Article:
The revisions would also change the language to use “disturbed” property instead of “exhausted,” and require that an operator only disturb five acres of property at a time. That’s in part to keep gravel pits from continuing to grow, said Borough Planner Bruce Wall at the meeting.
“The other big thing here … is we’d like to get away from the term ‘exhausted,’” Wall said. “…’Disturbed’ is more quantifiable. And really that’s what reclamation is about. We don’t want more than five acres disturbed at a time. We want it to be incrementally reclaimed so we don’t have those growing eyesores.”
The revisions would also require the operator to report the elevation of the proposed excavation rather than the depth, in part to make it easier to determine if the operation will dig into groundwater tables. That’s a key concern for residents that the Planning Commission has heard, Best said.
“I’ve sat there many, many times and had to listen to the public say they didn’t have water because where the test hole was dug, they didn’t have water, but you could move down the hill and hit water if you had dug a test hole there — how do you monitor the fact that they’re not going to dig in the water?” Best said. “I had to go send people down to the gravel pit and dig holes in the bottom of the gravel pits to see that there’s not water. That’s not something I want to have people have to do.”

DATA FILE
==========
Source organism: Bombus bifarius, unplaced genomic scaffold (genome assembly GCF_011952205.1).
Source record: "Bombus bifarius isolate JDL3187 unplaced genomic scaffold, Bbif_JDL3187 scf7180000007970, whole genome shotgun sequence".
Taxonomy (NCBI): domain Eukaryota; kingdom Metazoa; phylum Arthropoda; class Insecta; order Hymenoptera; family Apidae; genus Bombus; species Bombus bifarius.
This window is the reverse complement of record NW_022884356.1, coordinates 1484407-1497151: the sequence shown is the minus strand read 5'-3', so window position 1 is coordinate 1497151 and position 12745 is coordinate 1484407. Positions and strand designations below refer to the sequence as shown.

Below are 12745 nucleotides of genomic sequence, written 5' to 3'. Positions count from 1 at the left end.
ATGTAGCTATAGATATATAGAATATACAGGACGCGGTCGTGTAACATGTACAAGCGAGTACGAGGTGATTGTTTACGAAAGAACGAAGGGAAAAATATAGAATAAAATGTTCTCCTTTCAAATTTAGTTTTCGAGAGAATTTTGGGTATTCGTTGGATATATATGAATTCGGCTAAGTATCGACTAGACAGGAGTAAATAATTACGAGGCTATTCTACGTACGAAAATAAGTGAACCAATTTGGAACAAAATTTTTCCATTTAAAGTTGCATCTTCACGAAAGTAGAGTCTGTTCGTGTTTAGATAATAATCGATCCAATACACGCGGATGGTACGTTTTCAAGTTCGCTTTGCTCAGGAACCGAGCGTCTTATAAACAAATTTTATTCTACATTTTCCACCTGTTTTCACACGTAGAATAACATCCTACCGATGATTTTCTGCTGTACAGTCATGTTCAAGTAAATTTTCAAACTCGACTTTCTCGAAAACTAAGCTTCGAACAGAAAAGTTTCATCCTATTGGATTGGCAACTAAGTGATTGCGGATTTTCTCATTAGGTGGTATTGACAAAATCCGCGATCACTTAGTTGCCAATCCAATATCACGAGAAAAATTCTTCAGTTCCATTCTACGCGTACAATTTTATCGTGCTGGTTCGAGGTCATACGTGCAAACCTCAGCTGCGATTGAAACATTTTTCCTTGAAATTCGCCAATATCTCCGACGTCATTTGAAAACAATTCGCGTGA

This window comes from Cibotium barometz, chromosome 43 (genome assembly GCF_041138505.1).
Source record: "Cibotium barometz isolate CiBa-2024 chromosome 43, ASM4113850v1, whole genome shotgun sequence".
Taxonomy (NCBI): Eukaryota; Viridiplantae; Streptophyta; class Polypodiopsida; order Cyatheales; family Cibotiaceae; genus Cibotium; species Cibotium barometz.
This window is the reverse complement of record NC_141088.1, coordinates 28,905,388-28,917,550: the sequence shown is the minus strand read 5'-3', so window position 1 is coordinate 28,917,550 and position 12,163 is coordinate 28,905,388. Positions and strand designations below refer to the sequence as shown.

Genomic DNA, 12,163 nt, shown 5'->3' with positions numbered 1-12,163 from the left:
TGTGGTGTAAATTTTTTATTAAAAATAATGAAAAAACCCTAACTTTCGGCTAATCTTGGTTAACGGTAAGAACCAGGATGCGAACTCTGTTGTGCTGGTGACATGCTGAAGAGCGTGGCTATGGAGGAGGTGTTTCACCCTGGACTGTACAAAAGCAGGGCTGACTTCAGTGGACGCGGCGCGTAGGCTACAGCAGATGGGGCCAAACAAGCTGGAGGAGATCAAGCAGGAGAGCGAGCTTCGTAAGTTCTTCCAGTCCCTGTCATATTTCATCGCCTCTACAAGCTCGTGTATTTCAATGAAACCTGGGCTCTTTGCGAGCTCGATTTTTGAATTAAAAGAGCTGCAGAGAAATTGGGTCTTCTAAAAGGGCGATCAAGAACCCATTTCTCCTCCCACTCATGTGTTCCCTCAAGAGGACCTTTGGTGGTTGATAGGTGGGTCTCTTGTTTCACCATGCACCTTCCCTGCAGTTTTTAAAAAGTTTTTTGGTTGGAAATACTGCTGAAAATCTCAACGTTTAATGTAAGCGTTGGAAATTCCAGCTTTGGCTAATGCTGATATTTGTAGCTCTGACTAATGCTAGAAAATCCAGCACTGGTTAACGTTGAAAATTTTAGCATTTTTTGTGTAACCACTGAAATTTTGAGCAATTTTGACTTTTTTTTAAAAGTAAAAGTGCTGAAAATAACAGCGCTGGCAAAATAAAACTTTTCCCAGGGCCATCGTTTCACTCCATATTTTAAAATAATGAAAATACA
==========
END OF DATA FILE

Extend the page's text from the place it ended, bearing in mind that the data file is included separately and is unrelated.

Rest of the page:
The department’s suggested changes also include limiting hours of operation to between 6 a.m. and 10 p.m. with processing hours ending at 7 p.m., and possibly limiting noise levels at the parcel boundary to 60 decibels. The suggested changes could be debated and changed depending on the working group’s thoughts and public input, Best said.
Group chairman Robert Ruffner, who is also a member of the Planning Commission, introduced a rough timeline with presentations from various experts related to material site excavation to the group and opportunities for public comment at the end of March and beginning of April.
He said he wanted to allow the public as much of a chance to speak as possible, and scheduling public comment at every meeting would probably lead to them being limited on time, so there are no times for public comment at the meetings currently. However, comment is available on the borough’s website and the meetings are open to the public, he said.
“I hate to limit the public if they show up here,” he said. “… I feel like it would be really valuable for us to talk internally for several of these meetings to make sure we’re all on the same page … and don’t spend any time at all talking about amendments or changing the code, but really getting familiar with what we have already heard from public comment and the assembly and operators about what their concerns are.”
The group agreed on a mission statement at the beginning of the Wednesday meeting to evaluate the current codes and ensure that they are balanced to achieve both quality of life and affordable development. Group member Wayne Ogle noted that an important part of that mission statement was the inclusion of the phrase “appropriate balance.”